It’s not quite all bad though. Fiennes, most known for playing William Shakespeare in the masterpiece “Shakespeare in Love,” gives a fine performance, filled with gravitas and wonder at the unbelievable events that are occurring before him. It’s the kind of performance that makes you wish that they had given him a little more to do in the latter half, rather than just have him travel around with the apostles. You also have to admire Reynold’s and his crew for attempting to tell a part of the story that’s not often told, and letting us see it from a Roman’s perspective no less. They could have done what so many filmmakers have done before and just told us the same old tale, but they decided to take a chance and go with something a little different. It may not have worked out as well as they’d hoped, but at least they tried to take it in a more unique direction.

That being said, “Risen” merely ends up as another bland biblical epic that you’re likely to start forgetting mere minutes after it’s over. It’s unfortunate because this was a rather interesting idea that had a lot of potential, but, as mentioned earlier, it’s pretty hard to do anything new with this material and do it in a way that’s fresh and interesting to audiences. Luckily there’s no need to fret, as there are plenty of great biblical epics out there that do a fine job of telling all about Jesus’ life, so while this one isn’t quite up to par, you still have more than enough to choose from to see his story done well.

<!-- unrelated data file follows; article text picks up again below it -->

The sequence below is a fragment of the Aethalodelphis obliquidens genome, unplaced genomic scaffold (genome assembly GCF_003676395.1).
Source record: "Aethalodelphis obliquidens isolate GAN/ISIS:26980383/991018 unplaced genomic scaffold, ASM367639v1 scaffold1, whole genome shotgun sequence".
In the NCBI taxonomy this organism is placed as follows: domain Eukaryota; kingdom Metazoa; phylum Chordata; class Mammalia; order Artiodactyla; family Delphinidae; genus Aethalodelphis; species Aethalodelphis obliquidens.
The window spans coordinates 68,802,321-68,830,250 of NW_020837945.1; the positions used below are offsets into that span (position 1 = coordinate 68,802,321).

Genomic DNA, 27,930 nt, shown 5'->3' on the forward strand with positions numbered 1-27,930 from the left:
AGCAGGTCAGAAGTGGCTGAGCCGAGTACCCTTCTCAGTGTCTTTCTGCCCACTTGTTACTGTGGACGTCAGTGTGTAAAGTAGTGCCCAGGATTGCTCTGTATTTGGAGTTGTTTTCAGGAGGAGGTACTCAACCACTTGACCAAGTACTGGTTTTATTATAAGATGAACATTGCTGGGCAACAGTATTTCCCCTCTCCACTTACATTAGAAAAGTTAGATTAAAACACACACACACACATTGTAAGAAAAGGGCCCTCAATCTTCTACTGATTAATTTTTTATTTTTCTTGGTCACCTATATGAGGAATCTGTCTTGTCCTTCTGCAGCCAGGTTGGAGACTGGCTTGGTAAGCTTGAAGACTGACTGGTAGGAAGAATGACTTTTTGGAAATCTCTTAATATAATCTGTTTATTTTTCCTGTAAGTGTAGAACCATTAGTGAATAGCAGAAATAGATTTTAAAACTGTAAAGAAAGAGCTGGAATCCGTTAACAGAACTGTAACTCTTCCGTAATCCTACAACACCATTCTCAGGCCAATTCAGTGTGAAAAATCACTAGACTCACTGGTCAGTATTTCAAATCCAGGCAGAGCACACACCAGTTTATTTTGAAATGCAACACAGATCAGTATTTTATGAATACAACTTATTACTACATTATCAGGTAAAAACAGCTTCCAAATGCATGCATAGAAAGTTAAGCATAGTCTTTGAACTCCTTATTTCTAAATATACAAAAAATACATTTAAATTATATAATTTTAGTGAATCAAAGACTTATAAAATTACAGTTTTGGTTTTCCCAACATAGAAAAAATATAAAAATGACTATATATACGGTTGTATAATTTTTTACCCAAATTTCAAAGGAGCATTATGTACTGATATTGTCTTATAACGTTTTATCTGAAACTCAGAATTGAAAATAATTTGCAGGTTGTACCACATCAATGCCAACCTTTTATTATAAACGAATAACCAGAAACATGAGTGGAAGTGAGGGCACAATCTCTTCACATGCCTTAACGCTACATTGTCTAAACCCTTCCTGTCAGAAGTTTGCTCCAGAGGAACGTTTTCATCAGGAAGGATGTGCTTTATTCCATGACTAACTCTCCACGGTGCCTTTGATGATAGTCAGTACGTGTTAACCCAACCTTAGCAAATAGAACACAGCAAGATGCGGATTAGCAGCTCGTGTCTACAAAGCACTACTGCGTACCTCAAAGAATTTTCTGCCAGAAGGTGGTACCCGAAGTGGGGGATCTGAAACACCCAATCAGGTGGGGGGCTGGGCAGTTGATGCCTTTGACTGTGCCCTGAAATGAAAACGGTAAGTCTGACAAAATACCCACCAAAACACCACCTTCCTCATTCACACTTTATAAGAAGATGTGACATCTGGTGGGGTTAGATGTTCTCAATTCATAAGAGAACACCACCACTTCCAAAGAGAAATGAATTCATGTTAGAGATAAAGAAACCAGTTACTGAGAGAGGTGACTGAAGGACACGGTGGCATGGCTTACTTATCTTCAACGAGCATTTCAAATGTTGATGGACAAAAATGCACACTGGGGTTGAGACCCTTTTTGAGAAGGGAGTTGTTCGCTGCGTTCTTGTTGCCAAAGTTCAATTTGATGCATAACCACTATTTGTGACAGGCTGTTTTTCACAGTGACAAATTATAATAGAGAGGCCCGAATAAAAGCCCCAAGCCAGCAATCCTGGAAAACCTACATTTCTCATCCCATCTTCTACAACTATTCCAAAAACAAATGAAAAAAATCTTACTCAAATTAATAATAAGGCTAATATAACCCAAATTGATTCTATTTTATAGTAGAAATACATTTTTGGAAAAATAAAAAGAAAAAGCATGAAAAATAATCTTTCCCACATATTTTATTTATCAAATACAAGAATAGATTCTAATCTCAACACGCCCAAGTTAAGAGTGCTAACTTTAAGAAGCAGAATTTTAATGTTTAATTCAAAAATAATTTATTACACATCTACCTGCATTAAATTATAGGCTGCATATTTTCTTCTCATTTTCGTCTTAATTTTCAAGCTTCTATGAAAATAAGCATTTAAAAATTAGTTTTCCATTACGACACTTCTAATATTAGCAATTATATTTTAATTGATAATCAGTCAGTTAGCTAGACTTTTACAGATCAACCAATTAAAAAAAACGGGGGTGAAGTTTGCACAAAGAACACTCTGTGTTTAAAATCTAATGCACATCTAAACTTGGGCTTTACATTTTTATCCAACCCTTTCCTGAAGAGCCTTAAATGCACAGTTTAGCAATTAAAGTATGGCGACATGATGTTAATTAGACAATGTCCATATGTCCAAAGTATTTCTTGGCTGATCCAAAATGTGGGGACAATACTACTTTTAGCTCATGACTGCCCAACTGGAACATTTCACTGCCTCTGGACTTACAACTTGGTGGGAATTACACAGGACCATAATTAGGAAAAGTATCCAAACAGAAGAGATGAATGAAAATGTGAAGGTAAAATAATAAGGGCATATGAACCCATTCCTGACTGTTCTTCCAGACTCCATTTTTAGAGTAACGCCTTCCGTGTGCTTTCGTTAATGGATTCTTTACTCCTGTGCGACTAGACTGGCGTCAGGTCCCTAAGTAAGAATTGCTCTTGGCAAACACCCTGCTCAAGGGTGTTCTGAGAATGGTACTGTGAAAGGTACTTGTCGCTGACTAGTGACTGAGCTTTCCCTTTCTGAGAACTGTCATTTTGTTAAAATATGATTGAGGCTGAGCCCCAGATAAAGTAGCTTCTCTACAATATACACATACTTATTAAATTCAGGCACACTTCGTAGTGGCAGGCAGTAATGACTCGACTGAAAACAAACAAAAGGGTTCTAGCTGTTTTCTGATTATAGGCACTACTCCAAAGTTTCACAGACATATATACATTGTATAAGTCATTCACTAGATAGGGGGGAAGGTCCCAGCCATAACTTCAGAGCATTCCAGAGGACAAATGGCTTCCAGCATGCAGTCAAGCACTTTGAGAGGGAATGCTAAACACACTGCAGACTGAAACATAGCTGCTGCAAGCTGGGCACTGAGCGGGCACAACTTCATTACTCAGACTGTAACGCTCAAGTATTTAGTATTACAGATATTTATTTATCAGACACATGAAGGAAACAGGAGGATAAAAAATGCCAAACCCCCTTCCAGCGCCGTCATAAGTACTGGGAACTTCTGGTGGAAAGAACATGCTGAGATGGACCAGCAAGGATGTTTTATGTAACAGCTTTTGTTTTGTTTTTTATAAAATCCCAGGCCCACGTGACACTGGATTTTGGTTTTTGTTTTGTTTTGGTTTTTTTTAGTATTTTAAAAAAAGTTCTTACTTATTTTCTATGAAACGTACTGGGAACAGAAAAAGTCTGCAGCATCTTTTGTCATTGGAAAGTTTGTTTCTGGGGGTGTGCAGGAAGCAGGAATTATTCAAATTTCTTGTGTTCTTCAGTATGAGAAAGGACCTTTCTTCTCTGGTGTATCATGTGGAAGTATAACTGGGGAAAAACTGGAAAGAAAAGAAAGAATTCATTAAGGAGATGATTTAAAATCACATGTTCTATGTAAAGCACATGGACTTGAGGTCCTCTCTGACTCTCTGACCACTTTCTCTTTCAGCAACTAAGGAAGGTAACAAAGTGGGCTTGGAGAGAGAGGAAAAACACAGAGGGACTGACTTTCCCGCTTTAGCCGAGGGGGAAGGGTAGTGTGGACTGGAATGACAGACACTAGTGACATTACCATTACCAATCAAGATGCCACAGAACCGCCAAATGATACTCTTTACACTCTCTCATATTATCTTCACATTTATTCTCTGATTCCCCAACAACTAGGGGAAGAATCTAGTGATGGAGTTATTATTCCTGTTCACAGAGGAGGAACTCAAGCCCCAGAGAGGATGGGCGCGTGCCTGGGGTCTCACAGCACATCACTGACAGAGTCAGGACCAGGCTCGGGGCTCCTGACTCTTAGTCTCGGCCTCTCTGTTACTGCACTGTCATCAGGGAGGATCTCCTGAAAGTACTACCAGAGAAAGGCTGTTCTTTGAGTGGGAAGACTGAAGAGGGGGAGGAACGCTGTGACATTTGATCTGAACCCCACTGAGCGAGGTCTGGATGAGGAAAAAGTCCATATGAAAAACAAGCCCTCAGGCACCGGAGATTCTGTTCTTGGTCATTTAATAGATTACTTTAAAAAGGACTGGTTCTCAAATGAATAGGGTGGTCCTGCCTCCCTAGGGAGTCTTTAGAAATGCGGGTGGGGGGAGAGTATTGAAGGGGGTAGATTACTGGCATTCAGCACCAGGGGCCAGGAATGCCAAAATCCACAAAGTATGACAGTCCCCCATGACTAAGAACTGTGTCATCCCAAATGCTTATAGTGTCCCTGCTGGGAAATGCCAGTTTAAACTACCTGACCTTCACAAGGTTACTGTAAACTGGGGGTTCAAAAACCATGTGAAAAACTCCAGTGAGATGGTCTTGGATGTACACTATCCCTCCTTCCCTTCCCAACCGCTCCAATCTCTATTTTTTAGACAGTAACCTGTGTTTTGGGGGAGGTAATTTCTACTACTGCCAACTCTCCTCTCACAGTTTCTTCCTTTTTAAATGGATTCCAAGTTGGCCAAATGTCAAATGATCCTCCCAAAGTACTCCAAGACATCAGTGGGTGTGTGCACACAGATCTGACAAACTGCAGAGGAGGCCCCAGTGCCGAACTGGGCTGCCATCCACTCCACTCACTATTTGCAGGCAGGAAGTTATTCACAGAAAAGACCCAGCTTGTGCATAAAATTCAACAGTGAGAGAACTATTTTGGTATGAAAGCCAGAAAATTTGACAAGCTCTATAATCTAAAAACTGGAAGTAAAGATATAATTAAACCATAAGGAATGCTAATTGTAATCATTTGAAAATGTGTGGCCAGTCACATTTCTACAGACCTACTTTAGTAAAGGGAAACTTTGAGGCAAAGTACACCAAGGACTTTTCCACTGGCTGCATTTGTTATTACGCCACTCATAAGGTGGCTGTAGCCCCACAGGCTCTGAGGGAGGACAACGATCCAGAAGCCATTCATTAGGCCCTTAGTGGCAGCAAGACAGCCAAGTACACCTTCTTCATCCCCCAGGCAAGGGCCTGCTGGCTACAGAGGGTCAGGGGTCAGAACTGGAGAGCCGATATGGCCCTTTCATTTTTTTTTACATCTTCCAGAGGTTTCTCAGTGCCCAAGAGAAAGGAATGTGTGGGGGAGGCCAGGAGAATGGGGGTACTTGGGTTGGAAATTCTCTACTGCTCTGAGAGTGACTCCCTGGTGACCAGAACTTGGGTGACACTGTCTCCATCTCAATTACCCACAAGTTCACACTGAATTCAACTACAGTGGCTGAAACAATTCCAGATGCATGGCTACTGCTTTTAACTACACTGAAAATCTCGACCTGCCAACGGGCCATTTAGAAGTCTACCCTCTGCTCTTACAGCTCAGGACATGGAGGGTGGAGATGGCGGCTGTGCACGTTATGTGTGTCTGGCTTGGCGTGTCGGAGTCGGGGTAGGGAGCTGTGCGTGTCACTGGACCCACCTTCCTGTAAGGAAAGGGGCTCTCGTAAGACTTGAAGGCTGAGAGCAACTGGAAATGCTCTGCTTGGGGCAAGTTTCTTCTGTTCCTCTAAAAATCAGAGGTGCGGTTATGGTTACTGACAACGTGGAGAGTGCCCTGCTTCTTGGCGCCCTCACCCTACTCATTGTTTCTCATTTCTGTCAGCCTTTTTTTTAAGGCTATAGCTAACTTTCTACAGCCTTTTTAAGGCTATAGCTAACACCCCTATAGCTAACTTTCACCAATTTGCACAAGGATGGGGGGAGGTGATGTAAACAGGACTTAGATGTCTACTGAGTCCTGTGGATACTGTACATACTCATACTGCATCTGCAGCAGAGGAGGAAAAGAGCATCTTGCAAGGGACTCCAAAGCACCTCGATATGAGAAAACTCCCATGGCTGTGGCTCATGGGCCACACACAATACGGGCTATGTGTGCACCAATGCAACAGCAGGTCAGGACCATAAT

“Risen” comes to Blu-ray in a 2.40:1, 1080p High Definition transfer of excellent quality. The picture remains perfectly sharp and clear throughout, allowing all of the hard work that went into the period sets and costumes to shine. The 5.1 DTS-HD Master Audio is another one of those tracks that’s extremely soft, so an adjustment to the volume will have to be made, but once that’s done, you’re given all audial elements in decent quality (just remember to turn it back down when you’re done). Overall, the film has been given pretty good treatment, leaving very little room for complaint.

Special Features:

Commentary with Patrick and Paul Aiello: A commentary track with one of the producers and one of the writers, neither of which has much to say about the film.

Deleted Scenes (4 Minutes): A handful of deleted sequences that don’t add much to the film.

The Mystery of the Resurrection: Making Risen (11 Minutes): An interesting featurette that explores the making of the film through behind the scenes footage and interviews with the cast and crew.

Creating A.D. Jerusalem (9 Minutes): A featurette that takes a look at the film’s grand production design.

The Battle of the Zealots Deconstructed (5 Minutes): A brief look behind the scenes of the opening battle.

Script to Screen (4 Minutes): A very brief featurette that discusses the film’s story.


While Kevin Reynolds does try to do something a little different with “Risen” than we’re used to seeing in a standard film about Jesus, it ultimately can’t overcome its shoddy pacing and uneventful storyline, turning this into a rather forgettable biblical outing. To its benefit, it does contain a fine turn from Joseph Fiennes and an intriguing idea filled with potential, but due to its poor execution, that potential sadly goes unrealized.

Score: 2.5/5

Available on Blu-ray and DVD starting tomorrow.